Buffy Sainte-Marie is a cultual monolith. She is a teacher, philosopher, visual artist, experimental musician, and to top it off, won an Academy Award. She hit the ground running in the early Sixties, after the beatniks and before the hippies. All alone she toured North America's colleges, reservations and concert halls, meeting both significant acclaim and huge misperception from audiences and record companies who expected Pocahontas in fringes, and instead were both entertained and educated with their initial dose of Native American reality in the first person.
Buffy Sainte-Marie virtually invented the role of Native American international activist pop star. Her concern for protecting indigenous intellectual property and her distaste for the exploitation of Native American artists and performers have kept her in the forefront of activism in the arts for forty years. Passionate as ever, Buffy uses her latest songs to cover an extensive array of commanding themes from great love stories to protests agains environmental degradation and corporate greed.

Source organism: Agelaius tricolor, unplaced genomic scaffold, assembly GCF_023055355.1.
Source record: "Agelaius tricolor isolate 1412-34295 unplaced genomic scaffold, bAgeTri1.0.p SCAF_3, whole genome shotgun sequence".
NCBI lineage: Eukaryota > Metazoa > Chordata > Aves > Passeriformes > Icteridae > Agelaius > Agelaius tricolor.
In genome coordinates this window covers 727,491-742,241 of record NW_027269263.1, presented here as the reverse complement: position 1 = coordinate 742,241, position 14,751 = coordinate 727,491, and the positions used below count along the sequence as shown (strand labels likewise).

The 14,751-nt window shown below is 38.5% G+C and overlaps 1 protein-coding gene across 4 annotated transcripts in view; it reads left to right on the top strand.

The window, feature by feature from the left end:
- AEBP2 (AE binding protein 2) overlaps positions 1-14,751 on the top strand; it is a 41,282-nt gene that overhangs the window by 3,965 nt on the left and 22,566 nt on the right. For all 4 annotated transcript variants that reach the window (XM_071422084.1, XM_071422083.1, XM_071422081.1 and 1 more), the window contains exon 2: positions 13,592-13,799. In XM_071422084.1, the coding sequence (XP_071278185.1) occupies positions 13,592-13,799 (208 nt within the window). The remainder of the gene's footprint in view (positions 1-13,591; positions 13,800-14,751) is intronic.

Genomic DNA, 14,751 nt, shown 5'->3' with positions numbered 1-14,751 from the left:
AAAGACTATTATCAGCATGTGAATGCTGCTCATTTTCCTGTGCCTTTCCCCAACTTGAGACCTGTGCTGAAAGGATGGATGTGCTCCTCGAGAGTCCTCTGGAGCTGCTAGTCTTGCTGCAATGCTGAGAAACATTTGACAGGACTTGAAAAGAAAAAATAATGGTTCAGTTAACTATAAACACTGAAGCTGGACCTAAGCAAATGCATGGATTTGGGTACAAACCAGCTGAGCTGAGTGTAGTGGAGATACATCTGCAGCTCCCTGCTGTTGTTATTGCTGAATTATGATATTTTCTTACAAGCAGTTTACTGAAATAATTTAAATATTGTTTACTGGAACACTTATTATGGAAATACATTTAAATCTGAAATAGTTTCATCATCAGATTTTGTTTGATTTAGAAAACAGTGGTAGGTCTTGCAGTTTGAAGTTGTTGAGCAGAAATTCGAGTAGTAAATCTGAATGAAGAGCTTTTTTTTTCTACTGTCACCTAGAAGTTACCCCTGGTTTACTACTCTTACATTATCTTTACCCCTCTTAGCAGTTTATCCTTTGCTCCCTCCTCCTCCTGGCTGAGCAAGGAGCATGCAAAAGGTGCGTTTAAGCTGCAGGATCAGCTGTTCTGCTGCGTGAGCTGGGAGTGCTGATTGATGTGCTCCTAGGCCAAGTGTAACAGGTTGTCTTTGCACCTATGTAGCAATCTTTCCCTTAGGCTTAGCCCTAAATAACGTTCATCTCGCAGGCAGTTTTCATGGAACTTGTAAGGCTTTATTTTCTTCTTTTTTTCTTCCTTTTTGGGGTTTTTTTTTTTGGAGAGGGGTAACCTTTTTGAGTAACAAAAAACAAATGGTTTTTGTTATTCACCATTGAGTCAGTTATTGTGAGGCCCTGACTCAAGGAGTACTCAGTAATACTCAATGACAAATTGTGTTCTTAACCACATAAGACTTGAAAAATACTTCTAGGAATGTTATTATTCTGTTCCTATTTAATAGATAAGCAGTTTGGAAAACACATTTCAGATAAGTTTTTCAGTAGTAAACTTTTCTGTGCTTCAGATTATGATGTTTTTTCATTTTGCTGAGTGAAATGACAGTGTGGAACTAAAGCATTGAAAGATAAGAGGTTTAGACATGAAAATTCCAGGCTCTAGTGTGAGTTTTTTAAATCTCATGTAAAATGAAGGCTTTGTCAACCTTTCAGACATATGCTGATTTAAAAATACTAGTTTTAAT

The Fugitives will be opening the evening. A Vancouver-based indie folk collective, The Fugitives are an eclectic band, boasting prominent former members like Mark Berube and CR Avery, and a current rotating cast of supporters that includes violin-looping prodigy Hannah Epperson, multi-instrumentalist Steve Charles, and renowned actor Benjamin Elliot, alongside a host of multi-instrumentalists whose styles range from bluegrass to jazz. s McLeod puts it, “We’re like Broken Social Scene. But acoustic, and way less famous.”Location: Mae Wilson Theatre at the Moose Jaw Cultural CentreMapDoors open at 7:00 PMShow starts at 7:30 PMAdvance tickets - $35.00Tickets at the door - $45.00